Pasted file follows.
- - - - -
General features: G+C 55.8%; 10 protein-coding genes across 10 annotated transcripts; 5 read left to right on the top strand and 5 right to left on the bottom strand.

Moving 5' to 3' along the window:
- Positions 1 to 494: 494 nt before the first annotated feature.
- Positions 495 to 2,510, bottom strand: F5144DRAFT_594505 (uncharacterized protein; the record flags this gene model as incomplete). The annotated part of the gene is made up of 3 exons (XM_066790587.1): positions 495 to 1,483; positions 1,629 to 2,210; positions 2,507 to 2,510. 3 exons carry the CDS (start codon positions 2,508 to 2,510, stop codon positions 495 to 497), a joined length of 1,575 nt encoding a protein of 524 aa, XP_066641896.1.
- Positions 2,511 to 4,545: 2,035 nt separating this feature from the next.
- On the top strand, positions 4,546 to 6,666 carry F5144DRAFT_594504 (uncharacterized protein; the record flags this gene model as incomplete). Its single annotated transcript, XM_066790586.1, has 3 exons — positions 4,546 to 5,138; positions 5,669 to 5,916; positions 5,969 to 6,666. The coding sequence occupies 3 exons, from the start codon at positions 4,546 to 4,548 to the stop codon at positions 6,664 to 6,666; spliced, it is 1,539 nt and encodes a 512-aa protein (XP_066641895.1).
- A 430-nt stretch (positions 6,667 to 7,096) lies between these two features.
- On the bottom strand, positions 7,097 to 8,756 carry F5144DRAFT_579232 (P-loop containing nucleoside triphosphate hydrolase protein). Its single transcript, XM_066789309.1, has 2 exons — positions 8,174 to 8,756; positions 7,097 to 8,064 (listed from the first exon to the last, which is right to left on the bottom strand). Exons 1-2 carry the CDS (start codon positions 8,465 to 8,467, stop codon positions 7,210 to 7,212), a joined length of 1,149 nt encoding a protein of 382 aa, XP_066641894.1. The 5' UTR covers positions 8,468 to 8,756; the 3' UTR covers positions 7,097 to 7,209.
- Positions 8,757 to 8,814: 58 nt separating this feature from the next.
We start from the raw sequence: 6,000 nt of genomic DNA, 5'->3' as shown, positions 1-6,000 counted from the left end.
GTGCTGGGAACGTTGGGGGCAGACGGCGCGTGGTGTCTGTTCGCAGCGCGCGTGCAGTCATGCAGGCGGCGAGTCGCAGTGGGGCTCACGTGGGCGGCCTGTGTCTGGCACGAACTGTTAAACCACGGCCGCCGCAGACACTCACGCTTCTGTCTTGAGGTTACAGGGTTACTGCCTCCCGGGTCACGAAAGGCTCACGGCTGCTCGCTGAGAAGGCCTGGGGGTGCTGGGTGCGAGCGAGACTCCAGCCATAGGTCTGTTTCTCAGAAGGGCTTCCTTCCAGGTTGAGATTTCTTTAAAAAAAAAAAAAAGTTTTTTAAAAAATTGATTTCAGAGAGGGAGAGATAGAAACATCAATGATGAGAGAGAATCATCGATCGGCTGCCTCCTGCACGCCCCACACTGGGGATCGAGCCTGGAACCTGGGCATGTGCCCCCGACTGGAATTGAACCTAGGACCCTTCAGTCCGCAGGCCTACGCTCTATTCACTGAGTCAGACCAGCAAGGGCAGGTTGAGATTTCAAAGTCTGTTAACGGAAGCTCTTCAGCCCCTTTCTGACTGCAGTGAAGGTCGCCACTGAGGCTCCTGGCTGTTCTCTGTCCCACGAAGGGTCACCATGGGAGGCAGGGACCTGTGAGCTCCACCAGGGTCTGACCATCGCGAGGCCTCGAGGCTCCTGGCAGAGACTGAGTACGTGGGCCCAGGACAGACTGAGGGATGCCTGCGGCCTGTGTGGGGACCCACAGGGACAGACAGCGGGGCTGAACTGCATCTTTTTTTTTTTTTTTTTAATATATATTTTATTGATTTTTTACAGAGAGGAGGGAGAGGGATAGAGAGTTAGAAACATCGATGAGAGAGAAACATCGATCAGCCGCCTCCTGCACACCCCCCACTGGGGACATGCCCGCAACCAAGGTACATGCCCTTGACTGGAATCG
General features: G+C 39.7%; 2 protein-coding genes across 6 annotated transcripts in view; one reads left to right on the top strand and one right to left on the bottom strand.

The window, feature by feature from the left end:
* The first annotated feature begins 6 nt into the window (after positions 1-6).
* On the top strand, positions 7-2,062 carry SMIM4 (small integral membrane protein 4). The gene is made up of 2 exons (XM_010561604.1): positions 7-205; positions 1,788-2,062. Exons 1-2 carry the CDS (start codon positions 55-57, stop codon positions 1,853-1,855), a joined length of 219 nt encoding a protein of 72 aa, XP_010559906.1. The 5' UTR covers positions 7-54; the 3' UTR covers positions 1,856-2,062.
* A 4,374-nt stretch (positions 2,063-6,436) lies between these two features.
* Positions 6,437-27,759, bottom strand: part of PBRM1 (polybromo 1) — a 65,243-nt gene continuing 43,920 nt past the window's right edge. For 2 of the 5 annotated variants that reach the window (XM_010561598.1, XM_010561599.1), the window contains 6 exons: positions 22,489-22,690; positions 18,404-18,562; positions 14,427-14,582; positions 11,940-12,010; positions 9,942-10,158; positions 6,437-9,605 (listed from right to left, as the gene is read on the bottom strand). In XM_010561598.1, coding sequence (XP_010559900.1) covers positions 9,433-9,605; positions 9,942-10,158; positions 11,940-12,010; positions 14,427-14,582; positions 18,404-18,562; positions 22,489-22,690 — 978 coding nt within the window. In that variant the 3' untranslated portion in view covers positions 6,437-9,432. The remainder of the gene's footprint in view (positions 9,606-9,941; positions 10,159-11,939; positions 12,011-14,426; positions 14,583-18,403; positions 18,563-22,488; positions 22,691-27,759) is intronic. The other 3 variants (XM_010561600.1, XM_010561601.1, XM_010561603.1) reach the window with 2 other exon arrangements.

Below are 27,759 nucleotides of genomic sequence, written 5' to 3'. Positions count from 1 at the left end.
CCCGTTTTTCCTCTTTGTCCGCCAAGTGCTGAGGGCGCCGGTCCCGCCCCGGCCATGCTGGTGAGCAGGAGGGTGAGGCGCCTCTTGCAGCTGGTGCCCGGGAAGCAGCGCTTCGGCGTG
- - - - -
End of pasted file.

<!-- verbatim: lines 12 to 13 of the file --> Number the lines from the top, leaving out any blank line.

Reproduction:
General features: G+C 39.7%; 2 protein-coding genes across 6 annotated transcripts in view; one reads left to right on the top strand and one right to left on the bottom strand.

The window, feature by feature from the left end: